Heralded by Affinity Magazine as a social platform “without pressure”, VSCO is like Instagram in that it allows users to upload their images with unique preset filters. The key difference is that no comment or ‘like’ functionality exists. Images are solely for the user. Speaking to Affinity, Greg Lutze (co-founder of the app) believes ‘it makes people more “unafraid to take risks” with the photos they share’. The app originated around 2013 but has seen a sharp rise in popularity among Gen Z users.


Snapchat (Snap Inc.) is the leading social media platform among Gen Z. It incorporates something from every popular platform – filters, friends, and disappearing content (messages and images). It’s also completely transparent – it was one of the first platforms to offer up information such as when messages were read and who watched your “story”. Content within the platform, for the most part, is as easily discarded as it is consumed, making it inherently casual.


In a Nielsen study of TikTok’s brand authenticity, users across every continent wholly agreed that they “felt they could be their true selves” on the platform. TikTokkers also believe the platform to be the one they use most for discovery – of information, upcoming products, and new brands. This makes it a goldmine for businesses willing to show up in an authentic way. Many leading brands across the world are achieving remarkable success with their marketing techniques on TikTok: the study also revealed users feel brand advertising is more unique than the type they see anywhere else.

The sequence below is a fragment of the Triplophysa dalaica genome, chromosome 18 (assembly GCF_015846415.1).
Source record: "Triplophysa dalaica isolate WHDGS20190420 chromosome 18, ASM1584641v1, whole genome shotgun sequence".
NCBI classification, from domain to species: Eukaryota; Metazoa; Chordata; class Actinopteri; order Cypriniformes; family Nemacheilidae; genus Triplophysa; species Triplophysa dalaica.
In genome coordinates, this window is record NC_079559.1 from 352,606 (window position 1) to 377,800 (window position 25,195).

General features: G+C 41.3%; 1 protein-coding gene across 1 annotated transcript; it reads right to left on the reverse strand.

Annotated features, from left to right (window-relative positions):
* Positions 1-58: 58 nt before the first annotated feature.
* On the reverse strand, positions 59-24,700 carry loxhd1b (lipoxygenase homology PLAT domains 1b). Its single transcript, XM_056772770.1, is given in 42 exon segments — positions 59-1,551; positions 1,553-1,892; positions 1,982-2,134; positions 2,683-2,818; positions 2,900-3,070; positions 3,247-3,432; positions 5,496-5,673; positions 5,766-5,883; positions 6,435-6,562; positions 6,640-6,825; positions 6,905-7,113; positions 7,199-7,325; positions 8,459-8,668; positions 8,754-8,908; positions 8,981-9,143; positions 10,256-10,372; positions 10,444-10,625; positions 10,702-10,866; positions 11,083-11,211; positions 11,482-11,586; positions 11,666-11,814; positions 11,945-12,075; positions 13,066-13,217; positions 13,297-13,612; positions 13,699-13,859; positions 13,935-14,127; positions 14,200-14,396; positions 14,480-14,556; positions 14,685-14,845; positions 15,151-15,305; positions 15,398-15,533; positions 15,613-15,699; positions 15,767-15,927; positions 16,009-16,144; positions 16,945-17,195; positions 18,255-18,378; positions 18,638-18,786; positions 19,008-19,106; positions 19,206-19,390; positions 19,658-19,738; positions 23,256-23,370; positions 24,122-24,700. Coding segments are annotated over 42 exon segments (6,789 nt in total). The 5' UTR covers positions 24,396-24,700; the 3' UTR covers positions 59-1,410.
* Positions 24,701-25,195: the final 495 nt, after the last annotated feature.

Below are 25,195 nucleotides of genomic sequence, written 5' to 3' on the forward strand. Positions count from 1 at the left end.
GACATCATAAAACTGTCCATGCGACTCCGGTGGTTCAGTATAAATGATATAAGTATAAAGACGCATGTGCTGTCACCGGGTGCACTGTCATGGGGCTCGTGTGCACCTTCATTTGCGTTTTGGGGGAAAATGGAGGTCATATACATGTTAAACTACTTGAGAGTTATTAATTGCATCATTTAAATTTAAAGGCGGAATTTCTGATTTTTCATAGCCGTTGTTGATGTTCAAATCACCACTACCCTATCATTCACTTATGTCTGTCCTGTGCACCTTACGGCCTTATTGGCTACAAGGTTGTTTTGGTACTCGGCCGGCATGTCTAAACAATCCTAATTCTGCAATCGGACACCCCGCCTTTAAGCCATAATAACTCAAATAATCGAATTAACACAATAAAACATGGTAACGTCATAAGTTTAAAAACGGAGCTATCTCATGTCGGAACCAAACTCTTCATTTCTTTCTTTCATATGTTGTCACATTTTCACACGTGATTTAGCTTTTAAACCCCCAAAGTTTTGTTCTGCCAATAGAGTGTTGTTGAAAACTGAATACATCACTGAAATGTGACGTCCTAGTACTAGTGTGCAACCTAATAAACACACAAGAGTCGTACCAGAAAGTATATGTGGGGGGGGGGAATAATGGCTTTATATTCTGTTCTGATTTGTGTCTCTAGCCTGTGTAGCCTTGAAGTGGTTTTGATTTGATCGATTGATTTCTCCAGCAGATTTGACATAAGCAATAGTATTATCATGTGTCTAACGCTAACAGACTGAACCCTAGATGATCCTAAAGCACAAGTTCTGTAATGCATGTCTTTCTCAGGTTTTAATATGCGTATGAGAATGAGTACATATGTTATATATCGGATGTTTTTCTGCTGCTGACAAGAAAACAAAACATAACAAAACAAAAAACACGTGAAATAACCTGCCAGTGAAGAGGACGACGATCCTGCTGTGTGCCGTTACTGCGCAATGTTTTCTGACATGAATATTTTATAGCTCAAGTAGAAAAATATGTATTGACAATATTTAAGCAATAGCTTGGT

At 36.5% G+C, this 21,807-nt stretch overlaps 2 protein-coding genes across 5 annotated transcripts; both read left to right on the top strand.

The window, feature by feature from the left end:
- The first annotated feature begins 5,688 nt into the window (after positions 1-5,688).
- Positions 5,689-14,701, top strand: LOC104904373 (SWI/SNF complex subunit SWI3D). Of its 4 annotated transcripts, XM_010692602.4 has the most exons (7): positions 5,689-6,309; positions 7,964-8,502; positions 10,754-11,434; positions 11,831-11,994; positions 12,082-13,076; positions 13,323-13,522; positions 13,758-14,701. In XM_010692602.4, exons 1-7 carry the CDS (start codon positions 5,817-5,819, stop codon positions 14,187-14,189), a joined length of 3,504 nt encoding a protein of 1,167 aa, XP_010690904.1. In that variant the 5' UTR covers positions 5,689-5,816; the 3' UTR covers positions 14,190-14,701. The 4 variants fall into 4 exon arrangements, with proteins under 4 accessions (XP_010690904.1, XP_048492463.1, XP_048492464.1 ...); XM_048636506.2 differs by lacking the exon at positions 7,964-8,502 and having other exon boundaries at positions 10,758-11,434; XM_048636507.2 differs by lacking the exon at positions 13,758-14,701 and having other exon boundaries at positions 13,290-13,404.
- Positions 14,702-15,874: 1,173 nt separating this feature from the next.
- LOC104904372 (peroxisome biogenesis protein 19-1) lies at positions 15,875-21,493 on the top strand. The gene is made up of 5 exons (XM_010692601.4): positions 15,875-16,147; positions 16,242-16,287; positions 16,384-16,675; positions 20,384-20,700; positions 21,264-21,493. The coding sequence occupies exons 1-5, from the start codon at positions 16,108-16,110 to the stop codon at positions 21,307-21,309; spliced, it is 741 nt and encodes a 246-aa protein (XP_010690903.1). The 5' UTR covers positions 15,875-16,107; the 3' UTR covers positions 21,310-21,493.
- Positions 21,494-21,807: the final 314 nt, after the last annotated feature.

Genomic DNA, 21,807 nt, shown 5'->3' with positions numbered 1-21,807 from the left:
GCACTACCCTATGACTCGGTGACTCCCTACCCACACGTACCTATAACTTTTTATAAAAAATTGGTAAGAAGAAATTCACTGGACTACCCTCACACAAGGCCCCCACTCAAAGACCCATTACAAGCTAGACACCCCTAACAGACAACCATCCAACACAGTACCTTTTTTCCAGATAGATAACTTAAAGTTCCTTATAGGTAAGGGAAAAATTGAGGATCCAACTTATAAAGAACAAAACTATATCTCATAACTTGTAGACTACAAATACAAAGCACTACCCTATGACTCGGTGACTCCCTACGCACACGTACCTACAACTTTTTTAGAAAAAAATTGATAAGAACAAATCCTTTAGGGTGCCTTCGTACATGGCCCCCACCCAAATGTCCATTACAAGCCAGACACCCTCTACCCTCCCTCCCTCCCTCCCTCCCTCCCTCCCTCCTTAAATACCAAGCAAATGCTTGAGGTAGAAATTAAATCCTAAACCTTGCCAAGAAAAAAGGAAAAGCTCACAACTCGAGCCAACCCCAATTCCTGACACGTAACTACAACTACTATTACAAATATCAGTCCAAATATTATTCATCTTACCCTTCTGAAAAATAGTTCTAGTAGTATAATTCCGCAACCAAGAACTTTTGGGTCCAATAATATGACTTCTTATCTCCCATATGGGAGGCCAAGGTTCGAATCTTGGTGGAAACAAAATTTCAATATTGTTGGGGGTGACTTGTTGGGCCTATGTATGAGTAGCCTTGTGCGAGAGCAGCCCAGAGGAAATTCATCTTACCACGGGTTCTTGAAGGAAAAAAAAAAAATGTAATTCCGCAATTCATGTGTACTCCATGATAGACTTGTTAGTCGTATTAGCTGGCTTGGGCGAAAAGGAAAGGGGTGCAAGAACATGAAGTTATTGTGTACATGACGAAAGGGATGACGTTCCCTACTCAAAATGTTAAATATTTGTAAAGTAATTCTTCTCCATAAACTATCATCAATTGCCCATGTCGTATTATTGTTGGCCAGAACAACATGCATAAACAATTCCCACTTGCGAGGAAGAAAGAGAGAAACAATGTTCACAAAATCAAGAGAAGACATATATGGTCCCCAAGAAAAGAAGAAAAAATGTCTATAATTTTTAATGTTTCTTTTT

After Instagram started in 2010, it became the home of the modern influencer. Perhaps more than anywhere else, Instagram is known as the least authentic platform. Traditionally flooded with perfectly curated feeds, sponsored posts, and purchased likes and followers, Instagram has worked to improve its infrastructure and become a more authentic social platform. The way we use Instagram has changed: beautifully curated posts have given way to more ad-hoc photo dumps and unscripted, impromptu life updates.

Why does authentic social media matter?

Authentic social media is becoming increasingly critical for both brands and consumers. This type of content helps build trust and credibility, fosters connections with customers, increases engagement, and improves brand reputation.

As consumers become more skeptical of traditional advertising, they are looking for real, relatable experiences from brands. Authentic social media provides an opportunity for brands to connect with their audience on a personal level. By leveraging authentic content, brands can differentiate themselves, stand out in a crowded market, and build stronger relationships with their customers.

Keen to learn more about how keeping up with the latest social media trends? Check out our blog ‘How to Stay Up to Date with the Latest Social Media Trends‘ for more information.